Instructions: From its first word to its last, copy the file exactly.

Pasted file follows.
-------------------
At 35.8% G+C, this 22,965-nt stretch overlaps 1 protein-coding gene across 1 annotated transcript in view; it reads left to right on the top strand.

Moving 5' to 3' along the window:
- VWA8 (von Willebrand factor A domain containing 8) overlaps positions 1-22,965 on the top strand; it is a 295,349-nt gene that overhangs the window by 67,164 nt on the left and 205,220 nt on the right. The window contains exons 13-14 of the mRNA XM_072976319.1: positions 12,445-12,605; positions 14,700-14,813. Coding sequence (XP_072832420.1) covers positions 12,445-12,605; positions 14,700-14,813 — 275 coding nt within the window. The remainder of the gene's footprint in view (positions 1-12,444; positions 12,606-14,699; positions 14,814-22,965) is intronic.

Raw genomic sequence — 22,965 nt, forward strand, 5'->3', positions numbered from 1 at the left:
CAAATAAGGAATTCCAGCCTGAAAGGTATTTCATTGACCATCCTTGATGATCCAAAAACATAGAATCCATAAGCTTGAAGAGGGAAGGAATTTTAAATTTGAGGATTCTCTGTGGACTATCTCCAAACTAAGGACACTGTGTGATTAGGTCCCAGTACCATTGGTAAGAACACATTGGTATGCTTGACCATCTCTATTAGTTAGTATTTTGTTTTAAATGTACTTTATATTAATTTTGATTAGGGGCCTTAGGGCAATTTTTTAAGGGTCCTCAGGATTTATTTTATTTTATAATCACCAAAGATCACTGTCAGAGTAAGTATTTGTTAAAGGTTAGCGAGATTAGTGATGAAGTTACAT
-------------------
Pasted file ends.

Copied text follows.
At 35.8% G+C, this 22,965-nt stretch overlaps 1 protein-coding gene across 1 annotated transcript in view; it reads left to right on the top strand.

Moving 5' to 3' along the window:
- VWA8 (von Willebrand factor A domain containing 8) overlaps positions 1-22,965 on the top strand; it is a 295,349-nt gene that overhangs the window by 67,164 nt on the left and 205,220 nt on the right. The window contains exons 13-14 of the mRNA XM_072976319.1: positions 12,445-12,605; positions 14,700-14,813. Coding sequence (XP_072832420.1) covers positions 12,445-12,605; positions 14,700-14,813 — 275 coding nt within the window. The remainder of the gene's footprint in view (positions 1-12,444; positions 12,606-14,699; positions 14,814-22,965) is intronic.

Raw genomic sequence — 22,965 nt, forward strand, 5'->3', positions numbered from 1 at the left:
CAAATAAGGAATTCCAGCCTGAAAGGTATTTCATTGACCATCCTTGATGATCCAAAAACATAGAATCCATAAGCTTGAAGAGGGAAGGAATTTTAAATTTGAGGATTCTCTGTGGACTATCTCCAAACTAAGGACACTGTGTGATTAGGTCCCAGTACCATTGGTAAGAACACATTGGTATGCTTGACCATCTCTATTAGTTAGTATTTTGTTTTAAATGTACTTTATATTAATTTTGATTAGGGGCCTTAGGGCAATTTTTTAAGGGTCCTCAGGATTTATTTTATTTTATAATCACCAAAGATCACTGTCAGAGTAAGTATTTGTTAAAGGTTAGCGAGATTAGTGATGAAGTTACAT